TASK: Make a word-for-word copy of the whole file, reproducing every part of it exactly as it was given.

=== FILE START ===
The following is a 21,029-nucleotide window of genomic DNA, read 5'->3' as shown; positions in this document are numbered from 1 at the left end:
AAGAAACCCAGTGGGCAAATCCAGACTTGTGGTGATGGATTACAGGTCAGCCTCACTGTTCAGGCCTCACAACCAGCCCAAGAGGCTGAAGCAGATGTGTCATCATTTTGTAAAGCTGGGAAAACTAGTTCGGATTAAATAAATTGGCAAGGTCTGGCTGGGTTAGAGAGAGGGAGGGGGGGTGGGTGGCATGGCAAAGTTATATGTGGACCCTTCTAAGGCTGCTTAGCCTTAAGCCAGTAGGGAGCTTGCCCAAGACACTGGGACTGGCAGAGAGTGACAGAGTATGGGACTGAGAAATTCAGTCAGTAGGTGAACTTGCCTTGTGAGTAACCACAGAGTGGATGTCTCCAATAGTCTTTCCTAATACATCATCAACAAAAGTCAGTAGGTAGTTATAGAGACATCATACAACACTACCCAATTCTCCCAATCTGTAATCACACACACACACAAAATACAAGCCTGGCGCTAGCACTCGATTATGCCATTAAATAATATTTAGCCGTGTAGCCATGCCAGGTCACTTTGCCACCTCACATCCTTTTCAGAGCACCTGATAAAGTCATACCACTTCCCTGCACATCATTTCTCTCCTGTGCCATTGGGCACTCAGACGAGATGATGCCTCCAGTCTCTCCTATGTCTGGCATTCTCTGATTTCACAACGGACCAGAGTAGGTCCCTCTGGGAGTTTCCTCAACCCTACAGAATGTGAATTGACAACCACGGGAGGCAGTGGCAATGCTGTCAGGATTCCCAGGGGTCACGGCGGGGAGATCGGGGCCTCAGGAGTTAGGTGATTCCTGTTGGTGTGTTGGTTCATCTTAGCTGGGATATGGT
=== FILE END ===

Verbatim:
The following is a 21,029-nucleotide window of genomic DNA, read 5'->3' as shown; positions in this document are numbered from 1 at the left end:
AAGAAACCCAGTGGGCAAATCCAGACTTGTGGTGATGGATTACAGGTCAGCCTCACTGTTCAGGCCTCACAACCAGCCCAAGAGGCTGAAGCAGATGTGTCATCATTTTGTAAAGCTGGGAAAACTAGTTCGGATTAAATAAATTGGCAAGGTCTGGCTGGGTTAGAGAGAGGGAGGGGGGGTGGGTGGCATGGCAAAGTTATATGTGGACCCTTCTAAGGCTGCTTAGCCTTAAGCCAGTAGGGAGCTTGCCCAAGACACTGGGACTGGCAGAGAGTGACAGAGTATGGGACTGAGAAATTCAGTCAGTAGGTGAACTTGCCTTGTGAGTAACCACAGAGTGGATGTCTCCAATAGTCTTTCCTAATACATCATCAACAAAAGTCAGTAGGTAGTTATAGAGACATCATACAACACTACCCAATTCTCCCAATCTGTAATCACACACACACACAAAATACAAGCCTGGCGCTAGCACTCGATTATGCCATTAAATAATATTTAGCCGTGTAGCCATGCCAGGTCACTTTGCCACCTCACATCCTTTTCAGAGCACCTGATAAAGTCATACCACTTCCCTGCACATCATTTCTCTCCTGTGCCATTGGGCACTCAGACGAGATGATGCCTCCAGTCTCTCCTATGTCTGGCATTCTCTGATTTCACAACGGACCAGAGTAGGTCCCTCTGGGAGTTTCCTCAACCCTACAGAATGTGAATTGACAACCACGGGAGGCAGTGGCAATGCTGTCAGGATTCCCAGGGGTCACGGCGGGGAGATCGGGGCCTCAGGAGTTAGGTGATTCCTGTTGGTGTGTTGGTTCATCTTAGCTGGGATATGGT